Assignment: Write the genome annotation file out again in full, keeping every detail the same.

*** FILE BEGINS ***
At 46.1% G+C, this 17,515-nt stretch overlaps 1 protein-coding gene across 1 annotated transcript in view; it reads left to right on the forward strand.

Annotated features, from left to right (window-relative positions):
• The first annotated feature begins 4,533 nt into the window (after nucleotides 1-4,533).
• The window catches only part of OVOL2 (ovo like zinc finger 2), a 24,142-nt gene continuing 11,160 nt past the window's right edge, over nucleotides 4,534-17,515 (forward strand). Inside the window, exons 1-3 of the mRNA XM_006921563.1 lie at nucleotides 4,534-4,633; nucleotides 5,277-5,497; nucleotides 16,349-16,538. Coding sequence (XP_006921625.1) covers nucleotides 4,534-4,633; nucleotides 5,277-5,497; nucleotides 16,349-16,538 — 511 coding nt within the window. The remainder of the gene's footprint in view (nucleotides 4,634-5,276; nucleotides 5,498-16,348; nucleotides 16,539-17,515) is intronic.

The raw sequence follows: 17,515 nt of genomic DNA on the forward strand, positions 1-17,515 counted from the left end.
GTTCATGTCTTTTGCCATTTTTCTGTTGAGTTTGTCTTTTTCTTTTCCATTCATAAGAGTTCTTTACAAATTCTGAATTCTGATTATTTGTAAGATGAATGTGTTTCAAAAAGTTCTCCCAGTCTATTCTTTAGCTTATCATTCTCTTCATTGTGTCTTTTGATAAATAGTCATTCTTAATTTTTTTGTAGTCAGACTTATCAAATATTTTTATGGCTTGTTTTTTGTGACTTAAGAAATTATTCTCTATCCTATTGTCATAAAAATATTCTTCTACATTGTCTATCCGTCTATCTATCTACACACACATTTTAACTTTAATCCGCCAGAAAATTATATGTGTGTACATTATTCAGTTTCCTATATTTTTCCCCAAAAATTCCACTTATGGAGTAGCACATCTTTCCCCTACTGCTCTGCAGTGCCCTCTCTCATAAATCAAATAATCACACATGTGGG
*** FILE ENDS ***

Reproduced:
At 46.1% G+C, this 17,515-nt stretch overlaps 1 protein-coding gene across 1 annotated transcript in view; it reads left to right on the forward strand.

Annotated features, from left to right (window-relative positions):
• The first annotated feature begins 4,533 nt into the window (after nucleotides 1-4,533).
• The window catches only part of OVOL2 (ovo like zinc finger 2), a 24,142-nt gene continuing 11,160 nt past the window's right edge, over nucleotides 4,534-17,515 (forward strand). Inside the window, exons 1-3 of the mRNA XM_006921563.1 lie at nucleotides 4,534-4,633; nucleotides 5,277-5,497; nucleotides 16,349-16,538. Coding sequence (XP_006921625.1) covers nucleotides 4,534-4,633; nucleotides 5,277-5,497; nucleotides 16,349-16,538 — 511 coding nt within the window. The remainder of the gene's footprint in view (nucleotides 4,634-5,276; nucleotides 5,498-16,348; nucleotides 16,539-17,515) is intronic.

The raw sequence follows: 17,515 nt of genomic DNA on the forward strand, positions 1-17,515 counted from the left end.
GTTCATGTCTTTTGCCATTTTTCTGTTGAGTTTGTCTTTTTCTTTTCCATTCATAAGAGTTCTTTACAAATTCTGAATTCTGATTATTTGTAAGATGAATGTGTTTCAAAAAGTTCTCCCAGTCTATTCTTTAGCTTATCATTCTCTTCATTGTGTCTTTTGATAAATAGTCATTCTTAATTTTTTTGTAGTCAGACTTATCAAATATTTTTATGGCTTGTTTTTTGTGACTTAAGAAATTATTCTCTATCCTATTGTCATAAAAATATTCTTCTACATTGTCTATCCGTCTATCTATCTACACACACATTTTAACTTTAATCCGCCAGAAAATTATATGTGTGTACATTATTCAGTTTCCTATATTTTTCCCCAAAAATTCCACTTATGGAGTAGCACATCTTTCCCCTACTGCTCTGCAGTGCCCTCTCTCATAAATCAAATAATCACACATGTGGG